The Right Stuff

Local student excels in work-based learning program

Rilee Clark (seated) has been working with the city of Evart as part of the Evart Public Schools work-based learning program. Pictured with Clark are Jay Wallace, Evart school teacher (left) and Kathy Fiebig, Evart city clerk (right).

Rilee Clark (seated) has been working with the city of Evart as part of the Evart Public Schools work-based learning program. Pictured with Clark are Jay Wallace, Evart school teacher (left) and Kathy Fiebig, Evart city clerk (right).

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EVART — Rilee Clark, a student at Evart Public Schools, and participant in the work-based learning program, has excelled at her position with the city of Evart, city clerk Kathy Fiebig said.

As part of the work-based learning program, Clark needed a work experience she could do during her school day, but was concerned about how much time and extra work the experience might be. Due to her age, she had very little real-world work experience and was hesitant about what type of work would be best for her.  

"We were approached by Michigan Works! West Central in March 2021 about being a work experience host site," Fiebig said. “Our office was shorthanded throughout most of 2021 due to staff resignations. We agreed to be a work experience host site and were eager to take on students."

At the same time, Jay Wallace with Evart Public Schools reached out to Michigan Works! regarding the school’s work-based learning program. He had students who needed a work experience location and hoped they could help.

The three entities partnered to provide the city with much-needed assistance and the students with a great work experience.

“We are thankful that Michigan Works! West Central stepped in with funding at precisely the moment the school had a qualified candidate,” Fiebig said. “Having Rilee Clark in the office has been extremely helpful. She has integrated seamlessly with our staff and has made a very positive impact. She is on time, stays on task, has a positive attitude and she is a joy to work with.”

Clark tackled the job of digitizing the city’s cemetery records, providing customer service to visitors and callers and assisted in organizing the office. She has gained customer service skills, phone etiquette, how to build positive workplace relationships and many other employable skills.

“She has helped us clear our backlog of paperwork and is now helping us get all of our cemetery records online,” Fiebig said. “We bought the program for this years ago and have never been able to free up enough time to utilize it. We are very excited that Rilee is getting this done.”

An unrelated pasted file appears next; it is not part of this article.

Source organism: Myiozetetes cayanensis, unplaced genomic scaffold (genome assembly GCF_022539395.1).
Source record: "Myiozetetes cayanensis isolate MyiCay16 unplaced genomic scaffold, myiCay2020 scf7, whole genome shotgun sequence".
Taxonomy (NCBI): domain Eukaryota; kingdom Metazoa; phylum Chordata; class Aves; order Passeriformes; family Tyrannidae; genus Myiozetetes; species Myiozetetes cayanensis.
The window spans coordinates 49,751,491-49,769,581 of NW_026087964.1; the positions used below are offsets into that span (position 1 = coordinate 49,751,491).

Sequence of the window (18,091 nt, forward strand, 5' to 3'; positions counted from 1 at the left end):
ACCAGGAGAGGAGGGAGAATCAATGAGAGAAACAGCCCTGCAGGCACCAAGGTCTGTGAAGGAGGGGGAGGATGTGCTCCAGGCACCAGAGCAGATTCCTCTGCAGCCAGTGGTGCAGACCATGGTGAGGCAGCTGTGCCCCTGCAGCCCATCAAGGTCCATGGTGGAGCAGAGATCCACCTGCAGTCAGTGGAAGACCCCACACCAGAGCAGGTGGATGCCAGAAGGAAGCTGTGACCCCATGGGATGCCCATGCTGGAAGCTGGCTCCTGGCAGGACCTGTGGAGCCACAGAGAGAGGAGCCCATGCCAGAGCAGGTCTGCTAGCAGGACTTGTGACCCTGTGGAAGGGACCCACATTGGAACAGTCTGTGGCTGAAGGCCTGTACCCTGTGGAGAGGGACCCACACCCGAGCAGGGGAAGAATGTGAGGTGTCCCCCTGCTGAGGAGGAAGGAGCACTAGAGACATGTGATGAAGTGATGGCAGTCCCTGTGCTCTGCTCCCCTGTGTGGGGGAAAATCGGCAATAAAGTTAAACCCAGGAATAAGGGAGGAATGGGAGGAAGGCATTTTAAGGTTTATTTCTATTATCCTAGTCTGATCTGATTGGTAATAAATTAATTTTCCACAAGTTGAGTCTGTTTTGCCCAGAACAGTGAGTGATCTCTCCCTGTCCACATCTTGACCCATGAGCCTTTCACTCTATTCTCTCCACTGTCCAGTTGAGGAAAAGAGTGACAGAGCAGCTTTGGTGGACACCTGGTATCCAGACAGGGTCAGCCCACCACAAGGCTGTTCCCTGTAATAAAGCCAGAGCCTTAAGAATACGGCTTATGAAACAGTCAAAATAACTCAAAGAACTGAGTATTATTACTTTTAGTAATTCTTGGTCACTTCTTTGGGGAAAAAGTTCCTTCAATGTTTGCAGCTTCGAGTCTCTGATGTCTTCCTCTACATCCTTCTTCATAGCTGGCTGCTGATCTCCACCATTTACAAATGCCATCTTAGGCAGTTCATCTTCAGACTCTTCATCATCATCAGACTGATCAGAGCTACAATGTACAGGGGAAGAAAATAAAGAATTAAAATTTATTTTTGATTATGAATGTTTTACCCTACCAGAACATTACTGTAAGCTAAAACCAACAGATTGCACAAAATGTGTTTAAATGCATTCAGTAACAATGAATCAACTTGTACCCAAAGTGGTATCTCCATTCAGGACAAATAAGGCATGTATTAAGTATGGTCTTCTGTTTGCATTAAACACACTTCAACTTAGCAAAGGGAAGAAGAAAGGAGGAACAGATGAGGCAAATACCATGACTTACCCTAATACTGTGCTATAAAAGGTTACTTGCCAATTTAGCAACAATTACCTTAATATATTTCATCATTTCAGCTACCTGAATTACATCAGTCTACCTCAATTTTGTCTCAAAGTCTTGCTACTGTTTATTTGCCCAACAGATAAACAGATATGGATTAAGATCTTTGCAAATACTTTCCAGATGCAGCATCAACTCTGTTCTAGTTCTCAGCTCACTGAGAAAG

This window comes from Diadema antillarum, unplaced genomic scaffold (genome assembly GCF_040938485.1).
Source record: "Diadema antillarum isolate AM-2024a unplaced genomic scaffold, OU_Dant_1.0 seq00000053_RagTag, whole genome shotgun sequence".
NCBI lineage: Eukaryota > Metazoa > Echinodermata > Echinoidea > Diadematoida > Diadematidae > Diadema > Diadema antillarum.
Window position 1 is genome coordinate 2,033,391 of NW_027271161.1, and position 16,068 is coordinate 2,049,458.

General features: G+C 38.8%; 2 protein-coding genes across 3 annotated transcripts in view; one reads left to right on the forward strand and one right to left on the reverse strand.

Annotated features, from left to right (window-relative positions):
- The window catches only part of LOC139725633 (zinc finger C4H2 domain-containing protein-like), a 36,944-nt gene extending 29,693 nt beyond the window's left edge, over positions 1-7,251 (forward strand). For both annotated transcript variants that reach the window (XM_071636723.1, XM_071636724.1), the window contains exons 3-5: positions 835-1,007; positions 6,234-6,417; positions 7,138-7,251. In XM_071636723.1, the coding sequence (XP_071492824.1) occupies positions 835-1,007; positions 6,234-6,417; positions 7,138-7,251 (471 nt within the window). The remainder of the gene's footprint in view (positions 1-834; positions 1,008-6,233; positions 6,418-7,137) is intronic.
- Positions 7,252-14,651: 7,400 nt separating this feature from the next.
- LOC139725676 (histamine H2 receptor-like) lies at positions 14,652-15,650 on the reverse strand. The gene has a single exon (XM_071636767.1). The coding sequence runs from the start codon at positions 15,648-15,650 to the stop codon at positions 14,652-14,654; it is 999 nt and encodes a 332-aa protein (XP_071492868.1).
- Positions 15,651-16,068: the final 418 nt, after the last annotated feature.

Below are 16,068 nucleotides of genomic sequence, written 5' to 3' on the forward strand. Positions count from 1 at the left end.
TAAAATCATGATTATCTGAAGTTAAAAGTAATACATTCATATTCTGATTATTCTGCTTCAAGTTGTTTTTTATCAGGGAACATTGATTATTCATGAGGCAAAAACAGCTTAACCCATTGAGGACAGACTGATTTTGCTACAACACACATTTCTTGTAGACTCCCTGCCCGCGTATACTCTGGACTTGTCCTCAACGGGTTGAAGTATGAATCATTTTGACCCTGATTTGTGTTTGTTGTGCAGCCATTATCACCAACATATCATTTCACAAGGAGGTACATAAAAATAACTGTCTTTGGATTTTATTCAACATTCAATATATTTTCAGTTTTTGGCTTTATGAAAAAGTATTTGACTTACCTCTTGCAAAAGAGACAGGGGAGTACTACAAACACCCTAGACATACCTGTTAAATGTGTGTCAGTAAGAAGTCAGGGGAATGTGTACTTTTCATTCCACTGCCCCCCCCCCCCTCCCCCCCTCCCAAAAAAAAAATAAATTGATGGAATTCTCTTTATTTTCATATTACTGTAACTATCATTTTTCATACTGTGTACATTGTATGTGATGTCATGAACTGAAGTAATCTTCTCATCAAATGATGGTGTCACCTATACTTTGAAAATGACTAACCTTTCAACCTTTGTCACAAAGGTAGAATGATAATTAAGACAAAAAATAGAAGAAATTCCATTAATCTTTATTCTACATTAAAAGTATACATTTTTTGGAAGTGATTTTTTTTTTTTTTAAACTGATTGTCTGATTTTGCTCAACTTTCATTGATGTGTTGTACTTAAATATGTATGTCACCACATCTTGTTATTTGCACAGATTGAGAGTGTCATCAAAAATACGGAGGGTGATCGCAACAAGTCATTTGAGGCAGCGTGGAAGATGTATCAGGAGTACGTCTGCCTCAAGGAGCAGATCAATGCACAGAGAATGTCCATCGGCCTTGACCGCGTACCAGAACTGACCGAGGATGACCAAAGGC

The goal of the work-based learning program is for students to gain valuable experience in the workplace so that by the time they graduate, they will have the skills, experience, and a network of professionals to help them succeed. 

“I really think this program is amazing,” Clark said. “It has really helped me learn more about adult life and what working in the real world will look like. The program gave me many options that were a benefit to me. It wasn’t like someone was making me do it, I wanted to do it. 

“The program helped me fill in some things in my resume and taught me some of the things I will need when interviewing or looking for a job,” she continued. “It has really helped me get out of my comfort zone and explore a different career. It gave me the ability to work in a business office and learn things you would need to do and that would be expected if choosing to continue in this job in the future. The program helped me find new characteristics in myself I didn’t know and brought me out of my shell.”

“Rilee is a quick learner and has excelled at everything we have asked her to do,” Fiebig said. “She has made such a great impact on the city we have figured out a way to keep her on staff part time after the work experience is completed. Thank you MichiganWorks! and Evart schools.”

Wallace added the partnership between the school, the city and Michigan Works! is a beneficial program that has made a positive impact on the work-based learning program.

“Rilee is a prime example of the success that can happen when organizations work together and take advantage of the resources available,” Wallace said. “Two big pieces of the program’s success are Rilee’s work ethic and willingness to step outside her comfort zone, and the willingness of the city’s office personnel to nurture her and help her build confidence. Hopefully, we will be able to use this program to benefit other students.”

For more information about becoming a work-experience host site and other young adult services, visit MWWC.org/youth.